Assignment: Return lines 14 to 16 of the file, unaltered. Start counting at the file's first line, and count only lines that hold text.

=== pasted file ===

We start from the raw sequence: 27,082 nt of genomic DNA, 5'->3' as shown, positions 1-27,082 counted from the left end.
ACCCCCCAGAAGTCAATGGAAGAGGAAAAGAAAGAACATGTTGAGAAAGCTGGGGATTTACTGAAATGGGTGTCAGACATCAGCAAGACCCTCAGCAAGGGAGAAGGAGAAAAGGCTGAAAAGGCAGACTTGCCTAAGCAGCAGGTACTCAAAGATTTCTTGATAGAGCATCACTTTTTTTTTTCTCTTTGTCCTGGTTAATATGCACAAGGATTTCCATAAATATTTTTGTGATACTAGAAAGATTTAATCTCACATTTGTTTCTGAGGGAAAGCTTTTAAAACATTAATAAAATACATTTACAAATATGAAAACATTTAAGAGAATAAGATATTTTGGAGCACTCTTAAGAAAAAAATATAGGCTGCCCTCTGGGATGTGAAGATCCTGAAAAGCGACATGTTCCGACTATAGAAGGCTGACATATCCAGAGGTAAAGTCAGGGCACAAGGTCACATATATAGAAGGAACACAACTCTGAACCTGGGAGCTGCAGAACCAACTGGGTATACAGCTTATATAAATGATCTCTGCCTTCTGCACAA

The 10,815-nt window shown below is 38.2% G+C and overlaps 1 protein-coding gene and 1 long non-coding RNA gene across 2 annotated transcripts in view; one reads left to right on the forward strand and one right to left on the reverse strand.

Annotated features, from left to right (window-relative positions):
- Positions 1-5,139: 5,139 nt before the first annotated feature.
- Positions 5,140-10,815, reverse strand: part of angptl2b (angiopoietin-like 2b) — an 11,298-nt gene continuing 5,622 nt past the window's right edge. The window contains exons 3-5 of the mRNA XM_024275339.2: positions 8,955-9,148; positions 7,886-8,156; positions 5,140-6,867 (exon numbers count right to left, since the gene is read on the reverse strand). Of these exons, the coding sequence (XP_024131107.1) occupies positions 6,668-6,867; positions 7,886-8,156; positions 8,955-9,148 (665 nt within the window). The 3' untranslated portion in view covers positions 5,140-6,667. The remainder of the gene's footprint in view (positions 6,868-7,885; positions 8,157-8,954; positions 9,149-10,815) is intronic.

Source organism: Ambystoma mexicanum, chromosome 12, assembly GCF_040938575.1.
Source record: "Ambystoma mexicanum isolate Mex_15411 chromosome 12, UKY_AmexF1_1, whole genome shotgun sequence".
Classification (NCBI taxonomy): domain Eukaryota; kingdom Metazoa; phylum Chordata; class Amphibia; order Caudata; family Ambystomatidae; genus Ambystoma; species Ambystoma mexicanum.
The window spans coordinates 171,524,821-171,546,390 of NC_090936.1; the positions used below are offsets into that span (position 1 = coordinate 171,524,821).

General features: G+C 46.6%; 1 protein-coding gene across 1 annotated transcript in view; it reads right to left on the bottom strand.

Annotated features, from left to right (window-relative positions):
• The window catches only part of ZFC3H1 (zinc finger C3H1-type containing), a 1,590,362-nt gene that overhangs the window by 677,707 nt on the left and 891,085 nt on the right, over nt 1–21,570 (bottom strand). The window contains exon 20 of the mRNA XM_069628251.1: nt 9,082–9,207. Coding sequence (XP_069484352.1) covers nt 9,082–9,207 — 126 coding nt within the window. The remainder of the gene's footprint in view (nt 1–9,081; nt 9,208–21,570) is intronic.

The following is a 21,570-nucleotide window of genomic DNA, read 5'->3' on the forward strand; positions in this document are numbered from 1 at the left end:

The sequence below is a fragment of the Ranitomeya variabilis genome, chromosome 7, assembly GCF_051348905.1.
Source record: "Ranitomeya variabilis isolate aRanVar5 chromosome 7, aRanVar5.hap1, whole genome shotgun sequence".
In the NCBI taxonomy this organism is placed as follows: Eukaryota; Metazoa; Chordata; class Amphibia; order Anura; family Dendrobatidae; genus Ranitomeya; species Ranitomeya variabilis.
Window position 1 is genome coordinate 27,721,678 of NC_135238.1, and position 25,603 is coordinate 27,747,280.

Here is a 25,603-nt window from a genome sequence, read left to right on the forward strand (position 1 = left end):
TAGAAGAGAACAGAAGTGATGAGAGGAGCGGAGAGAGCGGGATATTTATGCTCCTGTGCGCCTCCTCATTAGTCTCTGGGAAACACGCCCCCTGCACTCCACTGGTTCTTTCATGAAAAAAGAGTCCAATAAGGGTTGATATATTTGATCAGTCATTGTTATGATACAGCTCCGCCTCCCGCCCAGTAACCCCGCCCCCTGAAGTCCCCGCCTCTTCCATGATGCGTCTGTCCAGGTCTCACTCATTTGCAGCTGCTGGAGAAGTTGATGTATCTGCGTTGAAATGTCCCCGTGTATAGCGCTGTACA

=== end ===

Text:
The following is a 21,570-nucleotide window of genomic DNA, read 5'->3' on the forward strand; positions in this document are numbered from 1 at the left end:

The sequence below is a fragment of the Ranitomeya variabilis genome, chromosome 7, assembly GCF_051348905.1.
Source record: "Ranitomeya variabilis isolate aRanVar5 chromosome 7, aRanVar5.hap1, whole genome shotgun sequence".